Unfilled Indian railway vacancies prompt concerns over train driver fatigue risks

By on

Although the Indian government publicly states that Indian Railways places the highest priority on the safe operation of the country’s trains and rail network, the state-owned body is struggling to fill a high number of vacant safety job roles, prompting accusations that safety on the network is being compromised.

The Union Railway Ministry revealed that out of approximately one million posts classified as ‘safety roles’ on the Indian Railways, more than 150,000 positions remain unfilled. This information was obtained under the Right to Information Act in March. According to the ministry, as of 1 March 2024, out of approximately one million ‘sanctioned’ safety posts, 152,000 remain vacant.

iStock, credit-Balaji Srinivasan

‘Safety category’ positions include a range of roles vital to train operations, such as locomotive pilots (train drivers), inspectors, crew controllers, clerks, guards/train managers, locomotive instructors, train controllers, track maintainers, station masters, points engineers, electric signal maintainers and signalling supervisors.

The ministry also revealed that out of a total 127,644 sanctioned posts of both locomotive pilots and assistant locomotive pilots in all railway zones across the country, 18,766 (about 14.7 per cent) were unfilled on 1 March 2024.

Incidentally, the number of vacant posts for locomotive pilots is much higher compared to assistant locomotive pilots. Data shows that the ‘sanctioned’ posts of locomotive pilots (drivers) is 70,093, out of which 14,429 (about 20.5 per cent) are vacant, whereas for assistant locomotive pilots, out of a total sanctioned posts of 57,551, only 4,337 (about 7.5 per cent) are vacant.

It has long been known that locomotive pilots work under extremely stressful conditions. The number of passengers using the Indian Railways on any given day is the highest in the world, and locomotive pilots face extremely challenging working conditions, with potential negative impacts on their health as well as potential knock-on effects on the safety of those who travel on the trains they drive.

Railway unions and drivers’ associations have long argued that the shortage of manpower is leading to an increase in locomotive crews’ duty hours as they are forced to cover the shifts of the vacant driver posts as well. In turn, this increases pressure and stress on the train drivers, which commentators say could compromise the safety of train operations.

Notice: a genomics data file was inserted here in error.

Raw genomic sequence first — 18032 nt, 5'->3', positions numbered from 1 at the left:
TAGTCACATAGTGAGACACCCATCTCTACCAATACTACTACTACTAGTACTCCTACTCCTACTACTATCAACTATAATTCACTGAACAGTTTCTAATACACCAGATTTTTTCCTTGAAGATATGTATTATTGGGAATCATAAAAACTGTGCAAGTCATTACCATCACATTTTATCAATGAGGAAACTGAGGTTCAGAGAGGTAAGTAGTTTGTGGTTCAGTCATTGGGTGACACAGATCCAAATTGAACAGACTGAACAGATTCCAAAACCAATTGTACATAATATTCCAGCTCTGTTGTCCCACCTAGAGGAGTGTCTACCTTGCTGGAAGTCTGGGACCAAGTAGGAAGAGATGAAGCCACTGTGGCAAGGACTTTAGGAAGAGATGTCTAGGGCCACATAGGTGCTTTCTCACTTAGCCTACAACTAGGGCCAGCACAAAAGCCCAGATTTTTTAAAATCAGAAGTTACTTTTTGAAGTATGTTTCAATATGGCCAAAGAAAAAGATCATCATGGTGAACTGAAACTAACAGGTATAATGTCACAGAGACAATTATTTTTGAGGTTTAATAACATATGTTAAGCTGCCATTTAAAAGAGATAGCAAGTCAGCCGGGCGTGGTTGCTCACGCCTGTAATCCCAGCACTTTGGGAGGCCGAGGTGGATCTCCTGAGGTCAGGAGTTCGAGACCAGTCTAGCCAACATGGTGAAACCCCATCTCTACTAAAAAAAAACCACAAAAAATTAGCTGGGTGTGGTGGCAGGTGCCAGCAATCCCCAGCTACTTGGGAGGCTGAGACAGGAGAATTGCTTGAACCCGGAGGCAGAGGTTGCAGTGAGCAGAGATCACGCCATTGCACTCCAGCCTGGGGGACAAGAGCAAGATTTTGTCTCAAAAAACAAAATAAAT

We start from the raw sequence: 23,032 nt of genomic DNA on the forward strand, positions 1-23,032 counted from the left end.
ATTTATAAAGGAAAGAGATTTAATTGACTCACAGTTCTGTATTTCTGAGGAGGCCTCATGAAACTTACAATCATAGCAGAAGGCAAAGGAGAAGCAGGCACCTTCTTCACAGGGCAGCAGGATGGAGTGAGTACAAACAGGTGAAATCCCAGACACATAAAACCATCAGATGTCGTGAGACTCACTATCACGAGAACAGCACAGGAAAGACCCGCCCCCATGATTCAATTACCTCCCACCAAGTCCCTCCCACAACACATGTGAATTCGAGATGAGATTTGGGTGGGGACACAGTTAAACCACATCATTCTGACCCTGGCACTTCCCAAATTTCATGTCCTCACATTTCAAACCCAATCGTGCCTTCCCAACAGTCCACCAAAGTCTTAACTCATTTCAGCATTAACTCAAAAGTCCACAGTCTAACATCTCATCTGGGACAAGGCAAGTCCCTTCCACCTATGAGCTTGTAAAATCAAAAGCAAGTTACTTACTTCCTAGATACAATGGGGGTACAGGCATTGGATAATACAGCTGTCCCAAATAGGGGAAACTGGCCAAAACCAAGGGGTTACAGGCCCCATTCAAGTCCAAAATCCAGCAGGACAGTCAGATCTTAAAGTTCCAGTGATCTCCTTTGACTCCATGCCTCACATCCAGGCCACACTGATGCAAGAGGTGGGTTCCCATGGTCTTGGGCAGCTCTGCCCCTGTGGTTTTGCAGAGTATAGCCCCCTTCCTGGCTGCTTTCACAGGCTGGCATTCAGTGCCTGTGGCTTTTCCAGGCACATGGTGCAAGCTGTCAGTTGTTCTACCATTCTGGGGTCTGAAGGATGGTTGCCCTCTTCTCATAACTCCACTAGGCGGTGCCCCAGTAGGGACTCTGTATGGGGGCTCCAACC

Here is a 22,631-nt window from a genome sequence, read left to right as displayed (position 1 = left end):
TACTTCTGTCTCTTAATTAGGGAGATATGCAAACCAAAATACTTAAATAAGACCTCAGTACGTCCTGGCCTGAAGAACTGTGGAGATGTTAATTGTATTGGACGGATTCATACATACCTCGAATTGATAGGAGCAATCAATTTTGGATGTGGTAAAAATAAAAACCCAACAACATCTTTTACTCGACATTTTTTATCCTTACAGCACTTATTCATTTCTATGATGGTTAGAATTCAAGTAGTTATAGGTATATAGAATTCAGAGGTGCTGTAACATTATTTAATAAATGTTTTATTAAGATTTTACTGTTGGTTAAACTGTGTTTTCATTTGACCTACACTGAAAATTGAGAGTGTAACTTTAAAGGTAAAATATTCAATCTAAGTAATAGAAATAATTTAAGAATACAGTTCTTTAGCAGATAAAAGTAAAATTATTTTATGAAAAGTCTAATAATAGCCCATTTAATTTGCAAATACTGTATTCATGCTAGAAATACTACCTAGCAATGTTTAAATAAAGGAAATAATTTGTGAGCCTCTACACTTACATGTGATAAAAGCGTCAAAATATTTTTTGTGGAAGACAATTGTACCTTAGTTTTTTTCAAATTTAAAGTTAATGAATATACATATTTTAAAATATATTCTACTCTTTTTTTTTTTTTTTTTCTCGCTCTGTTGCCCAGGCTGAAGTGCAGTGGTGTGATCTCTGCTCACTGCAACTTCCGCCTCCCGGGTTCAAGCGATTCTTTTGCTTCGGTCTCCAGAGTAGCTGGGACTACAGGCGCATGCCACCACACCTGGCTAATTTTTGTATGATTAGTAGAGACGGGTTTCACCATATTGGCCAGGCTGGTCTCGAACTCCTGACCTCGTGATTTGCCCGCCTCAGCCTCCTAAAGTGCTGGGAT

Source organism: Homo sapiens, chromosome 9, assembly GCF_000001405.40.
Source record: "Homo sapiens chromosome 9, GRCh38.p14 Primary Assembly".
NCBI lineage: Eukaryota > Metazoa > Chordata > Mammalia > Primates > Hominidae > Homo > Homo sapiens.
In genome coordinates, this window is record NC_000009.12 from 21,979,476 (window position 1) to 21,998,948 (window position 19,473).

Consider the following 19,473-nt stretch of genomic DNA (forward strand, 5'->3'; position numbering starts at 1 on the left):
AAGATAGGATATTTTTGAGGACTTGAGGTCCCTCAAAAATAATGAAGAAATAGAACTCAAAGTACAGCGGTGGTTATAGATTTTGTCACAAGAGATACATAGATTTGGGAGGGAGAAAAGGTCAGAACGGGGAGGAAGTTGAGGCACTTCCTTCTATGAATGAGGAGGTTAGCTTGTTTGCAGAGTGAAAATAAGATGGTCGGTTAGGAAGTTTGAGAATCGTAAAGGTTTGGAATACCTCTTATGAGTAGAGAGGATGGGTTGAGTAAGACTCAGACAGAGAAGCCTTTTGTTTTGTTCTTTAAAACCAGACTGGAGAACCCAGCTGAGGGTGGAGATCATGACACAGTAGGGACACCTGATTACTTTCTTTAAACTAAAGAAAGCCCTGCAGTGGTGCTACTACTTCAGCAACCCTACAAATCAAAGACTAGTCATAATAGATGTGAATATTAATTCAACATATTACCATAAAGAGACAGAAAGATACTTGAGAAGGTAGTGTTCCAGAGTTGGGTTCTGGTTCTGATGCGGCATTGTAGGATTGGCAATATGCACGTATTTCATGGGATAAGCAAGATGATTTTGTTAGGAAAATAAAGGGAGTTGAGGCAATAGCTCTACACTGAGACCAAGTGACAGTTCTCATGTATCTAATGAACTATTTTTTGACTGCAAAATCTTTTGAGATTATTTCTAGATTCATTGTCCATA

The All India Loco Running Staff Association (AILRSA) has regularly lobbied railway management about concerns train crews are being overstretched due to a shortage of staff , claiming train crews are regularly being forced to work 12 to 20 hours at a stretch, which is detrimental to reliable and safe train operations.

Locomotive pilots are increasingly working longer hours, facing continuous night shifts and seeing rest times reduced, and railway unions say these factors have potentially contributed to a recent spate of fatal railway accidents. Union officials argue that the risk of rail accidents increases due to drivers working longer shifts.

Following a collision between a Sealdah-bound Kanchanjunga Express train and a freight train in West Bengal on 17 June, which killed nine people, including two railway employees, Railway Board chairman and CEO Jaya Varma Sinha said the pilot of the goods train was responsible for the fatal accident because he ignored a stop signal prior to the collision.

It was later claimed that the locomotive pilot was also not following the prescribed speed limits.

In its official communications Indian Railways been endorsing the theory of the crash being caused by “human error”. However, commentators say there has been little official focus on the fact the driver Anil Kumar, who was killed in the crash, had been working non-stop for four days and was taking a much-needed break at the New Jalpaiguri station when he was awakened at 2.30am and, against his will, ordered to drive the freight train.

In another case, two locomotive pilots of a goods train that collided with a stationary freight train at Onda in West Bengal’s Bankura district in June 2023 were dismissed from service after an investigation revealed they had fallen into micro-sleep (a seconds-long period of sleep) while working. As a result, their train passed the red signal and collided with the stationary train. Fortunately, no one was injured in the incident.

The AILRSA subsequently described the decision to dismiss the pair as “knee jerk”, stating that locomotive pilot Swarup Singha had been on 18 trips in the span of a month prior to the accident. Of these, 14 were night duties, 10 had involved shifts of more than 10 hours and eight were shifts lasting more than 12 hours’ duration, reported news agency PTI.

“The longer hours of work in most of the trips and the excess number of night duties caused extreme fatigue and accumulated sleep debt, induced the micro sleep,” said the AILRSA. “Falling on micro-sleep is not wilful and beyond the control of human being. It is a biological reaction of body.”

A senior AILRSA official said that the root cause of lack of alertness of the crew or Signal Passed at Danger (SPAD) incidents is inadequate rest. “Implementing the rules of rest is the only option to free loco pilots from fatigue,” he added. “It will also improve safety and efficiency of train operations.”

Incidentally, two days after the collision in West Bengal, the Railway Ministry announced it was recruiting 18,799 f assistant locomotive pilots in 16 zones across the country.